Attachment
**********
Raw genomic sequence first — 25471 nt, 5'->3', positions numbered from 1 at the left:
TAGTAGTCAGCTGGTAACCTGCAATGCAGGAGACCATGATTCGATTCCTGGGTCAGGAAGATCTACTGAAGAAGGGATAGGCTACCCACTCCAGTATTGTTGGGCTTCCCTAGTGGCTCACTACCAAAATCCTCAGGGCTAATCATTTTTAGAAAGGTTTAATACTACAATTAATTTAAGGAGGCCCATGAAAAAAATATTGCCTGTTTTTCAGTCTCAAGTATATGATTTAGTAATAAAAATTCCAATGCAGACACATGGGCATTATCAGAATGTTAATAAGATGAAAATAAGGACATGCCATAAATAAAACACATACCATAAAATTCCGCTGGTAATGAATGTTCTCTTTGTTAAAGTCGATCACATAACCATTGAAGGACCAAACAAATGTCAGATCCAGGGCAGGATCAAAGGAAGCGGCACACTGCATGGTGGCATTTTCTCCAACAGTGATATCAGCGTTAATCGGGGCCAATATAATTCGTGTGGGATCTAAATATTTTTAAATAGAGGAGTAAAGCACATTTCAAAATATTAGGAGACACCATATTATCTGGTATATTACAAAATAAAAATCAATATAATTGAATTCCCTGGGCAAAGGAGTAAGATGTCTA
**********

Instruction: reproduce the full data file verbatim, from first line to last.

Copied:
Raw genomic sequence first — 25471 nt, 5'->3', positions numbered from 1 at the left:
TAGTAGTCAGCTGGTAACCTGCAATGCAGGAGACCATGATTCGATTCCTGGGTCAGGAAGATCTACTGAAGAAGGGATAGGCTACCCACTCCAGTATTGTTGGGCTTCCCTAGTGGCTCACTACCAAAATCCTCAGGGCTAATCATTTTTAGAAAGGTTTAATACTACAATTAATTTAAGGAGGCCCATGAAAAAAATATTGCCTGTTTTTCAGTCTCAAGTATATGATTTAGTAATAAAAATTCCAATGCAGACACATGGGCATTATCAGAATGTTAATAAGATGAAAATAAGGACATGCCATAAATAAAACACATACCATAAAATTCCGCTGGTAATGAATGTTCTCTTTGTTAAAGTCGATCACATAACCATTGAAGGACCAAACAAATGTCAGATCCAGGGCAGGATCAAAGGAAGCGGCACACTGCATGGTGGCATTTTCTCCAACAGTGATATCAGCGTTAATCGGGGCCAATATAATTCGTGTGGGATCTAAATATTTTTAAATAGAGGAGTAAAGCACATTTCAAAATATTAGGAGACACCATATTATCTGGTATATTACAAAATAAAAATCAATATAATTGAATTCCCTGGGCAAAGGAGTAAGATGTCTA